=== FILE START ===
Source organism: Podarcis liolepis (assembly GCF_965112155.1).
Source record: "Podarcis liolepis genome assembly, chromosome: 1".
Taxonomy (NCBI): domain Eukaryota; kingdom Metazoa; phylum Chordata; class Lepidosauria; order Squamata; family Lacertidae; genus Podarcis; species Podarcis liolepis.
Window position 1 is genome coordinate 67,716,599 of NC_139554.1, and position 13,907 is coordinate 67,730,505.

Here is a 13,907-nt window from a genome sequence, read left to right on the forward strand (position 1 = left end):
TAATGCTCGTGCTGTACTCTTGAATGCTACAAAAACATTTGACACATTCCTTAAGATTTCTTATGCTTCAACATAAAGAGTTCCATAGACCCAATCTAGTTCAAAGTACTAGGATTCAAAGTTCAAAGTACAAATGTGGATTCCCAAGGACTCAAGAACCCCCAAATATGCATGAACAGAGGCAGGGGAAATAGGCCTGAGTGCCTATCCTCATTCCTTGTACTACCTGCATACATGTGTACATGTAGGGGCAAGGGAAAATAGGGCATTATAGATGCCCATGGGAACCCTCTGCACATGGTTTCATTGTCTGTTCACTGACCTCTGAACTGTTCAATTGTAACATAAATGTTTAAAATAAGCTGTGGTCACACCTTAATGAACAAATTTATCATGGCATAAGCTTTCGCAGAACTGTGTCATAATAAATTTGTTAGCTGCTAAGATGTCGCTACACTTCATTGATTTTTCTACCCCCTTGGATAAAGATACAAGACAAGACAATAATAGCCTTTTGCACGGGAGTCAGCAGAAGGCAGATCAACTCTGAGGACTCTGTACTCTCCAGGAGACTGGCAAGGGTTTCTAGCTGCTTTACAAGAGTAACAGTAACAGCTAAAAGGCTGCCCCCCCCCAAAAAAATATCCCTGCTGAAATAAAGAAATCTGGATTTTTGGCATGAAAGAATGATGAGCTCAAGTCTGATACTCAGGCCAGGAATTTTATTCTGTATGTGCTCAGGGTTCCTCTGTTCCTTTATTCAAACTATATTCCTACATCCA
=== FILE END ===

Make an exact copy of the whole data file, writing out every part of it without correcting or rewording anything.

Source organism: Podarcis liolepis (assembly GCF_965112155.1).
Source record: "Podarcis liolepis genome assembly, chromosome: 1".
Taxonomy (NCBI): domain Eukaryota; kingdom Metazoa; phylum Chordata; class Lepidosauria; order Squamata; family Lacertidae; genus Podarcis; species Podarcis liolepis.
Window position 1 is genome coordinate 67,716,599 of NC_139554.1, and position 13,907 is coordinate 67,730,505.

Here is a 13,907-nt window from a genome sequence, read left to right on the forward strand (position 1 = left end):
TAATGCTCGTGCTGTACTCTTGAATGCTACAAAAACATTTGACACATTCCTTAAGATTTCTTATGCTTCAACATAAAGAGTTCCATAGACCCAATCTAGTTCAAAGTACTAGGATTCAAAGTTCAAAGTACAAATGTGGATTCCCAAGGACTCAAGAACCCCCAAATATGCATGAACAGAGGCAGGGGAAATAGGCCTGAGTGCCTATCCTCATTCCTTGTACTACCTGCATACATGTGTACATGTAGGGGCAAGGGAAAATAGGGCATTATAGATGCCCATGGGAACCCTCTGCACATGGTTTCATTGTCTGTTCACTGACCTCTGAACTGTTCAATTGTAACATAAATGTTTAAAATAAGCTGTGGTCACACCTTAATGAACAAATTTATCATGGCATAAGCTTTCGCAGAACTGTGTCATAATAAATTTGTTAGCTGCTAAGATGTCGCTACACTTCATTGATTTTTCTACCCCCTTGGATAAAGATACAAGACAAGACAATAATAGCCTTTTGCACGGGAGTCAGCAGAAGGCAGATCAACTCTGAGGACTCTGTACTCTCCAGGAGACTGGCAAGGGTTTCTAGCTGCTTTACAAGAGTAACAGTAACAGCTAAAAGGCTGCCCCCCCCCAAAAAAATATCCCTGCTGAAATAAAGAAATCTGGATTTTTGGCATGAAAGAATGATGAGCTCAAGTCTGATACTCAGGCCAGGAATTTTATTCTGTATGTGCTCAGGGTTCCTCTGTTCCTTTATTCAAACTATATTCCTACATCCA